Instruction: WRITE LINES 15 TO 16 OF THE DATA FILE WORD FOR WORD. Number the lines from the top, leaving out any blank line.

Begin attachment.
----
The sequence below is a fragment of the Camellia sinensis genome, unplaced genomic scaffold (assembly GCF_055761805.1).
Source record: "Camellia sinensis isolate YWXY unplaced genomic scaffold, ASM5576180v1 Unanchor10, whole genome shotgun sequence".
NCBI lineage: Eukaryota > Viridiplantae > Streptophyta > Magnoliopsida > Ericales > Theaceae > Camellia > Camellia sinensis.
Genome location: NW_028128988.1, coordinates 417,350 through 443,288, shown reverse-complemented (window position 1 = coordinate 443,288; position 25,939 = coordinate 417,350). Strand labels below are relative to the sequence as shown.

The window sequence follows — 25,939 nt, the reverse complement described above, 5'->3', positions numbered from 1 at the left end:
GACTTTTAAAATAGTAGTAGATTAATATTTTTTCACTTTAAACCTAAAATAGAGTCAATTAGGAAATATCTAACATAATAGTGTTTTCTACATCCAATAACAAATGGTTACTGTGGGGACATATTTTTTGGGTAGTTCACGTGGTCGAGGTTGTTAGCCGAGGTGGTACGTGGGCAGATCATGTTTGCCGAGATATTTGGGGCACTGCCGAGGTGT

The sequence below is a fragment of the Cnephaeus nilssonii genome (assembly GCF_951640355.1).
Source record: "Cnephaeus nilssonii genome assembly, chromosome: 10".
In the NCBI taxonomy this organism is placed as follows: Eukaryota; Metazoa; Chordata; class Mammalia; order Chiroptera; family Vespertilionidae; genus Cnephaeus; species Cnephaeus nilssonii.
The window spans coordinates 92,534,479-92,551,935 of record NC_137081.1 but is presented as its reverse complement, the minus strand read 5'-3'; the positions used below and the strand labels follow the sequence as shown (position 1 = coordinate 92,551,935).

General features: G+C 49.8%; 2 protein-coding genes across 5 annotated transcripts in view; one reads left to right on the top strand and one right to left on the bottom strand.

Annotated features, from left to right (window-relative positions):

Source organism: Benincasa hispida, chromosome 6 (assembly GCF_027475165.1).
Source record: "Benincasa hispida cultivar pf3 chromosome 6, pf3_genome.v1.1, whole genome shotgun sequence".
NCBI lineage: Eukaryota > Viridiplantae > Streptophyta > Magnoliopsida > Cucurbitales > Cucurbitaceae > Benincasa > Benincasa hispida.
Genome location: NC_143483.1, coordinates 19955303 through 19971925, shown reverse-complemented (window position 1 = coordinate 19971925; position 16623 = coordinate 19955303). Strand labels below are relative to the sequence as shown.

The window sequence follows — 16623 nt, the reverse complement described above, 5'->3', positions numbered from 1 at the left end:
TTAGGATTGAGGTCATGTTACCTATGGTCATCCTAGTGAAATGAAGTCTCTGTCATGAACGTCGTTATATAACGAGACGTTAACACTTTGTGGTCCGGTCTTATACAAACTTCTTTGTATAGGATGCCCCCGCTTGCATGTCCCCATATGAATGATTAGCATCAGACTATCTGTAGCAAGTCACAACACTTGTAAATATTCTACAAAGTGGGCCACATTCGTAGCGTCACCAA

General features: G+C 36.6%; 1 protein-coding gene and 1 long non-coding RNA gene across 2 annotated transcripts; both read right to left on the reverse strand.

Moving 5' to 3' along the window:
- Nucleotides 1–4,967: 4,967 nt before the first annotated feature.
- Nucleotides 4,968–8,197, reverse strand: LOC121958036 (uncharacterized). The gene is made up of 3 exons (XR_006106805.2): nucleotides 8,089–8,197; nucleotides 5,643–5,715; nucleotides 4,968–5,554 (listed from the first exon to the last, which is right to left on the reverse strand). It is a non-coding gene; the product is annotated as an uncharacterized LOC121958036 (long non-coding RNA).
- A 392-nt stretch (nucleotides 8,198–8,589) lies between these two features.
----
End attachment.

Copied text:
NCBI lineage: Eukaryota > Viridiplantae > Streptophyta > Magnoliopsida > Cucurbitales > Cucurbitaceae > Benincasa > Benincasa hispida.
Genome location: NC_143483.1, coordinates 19955303 through 19971925, shown reverse-complemented (window position 1 = coordinate 19971925; position 16623 = coordinate 19955303). Strand labels below are relative to the sequence as shown.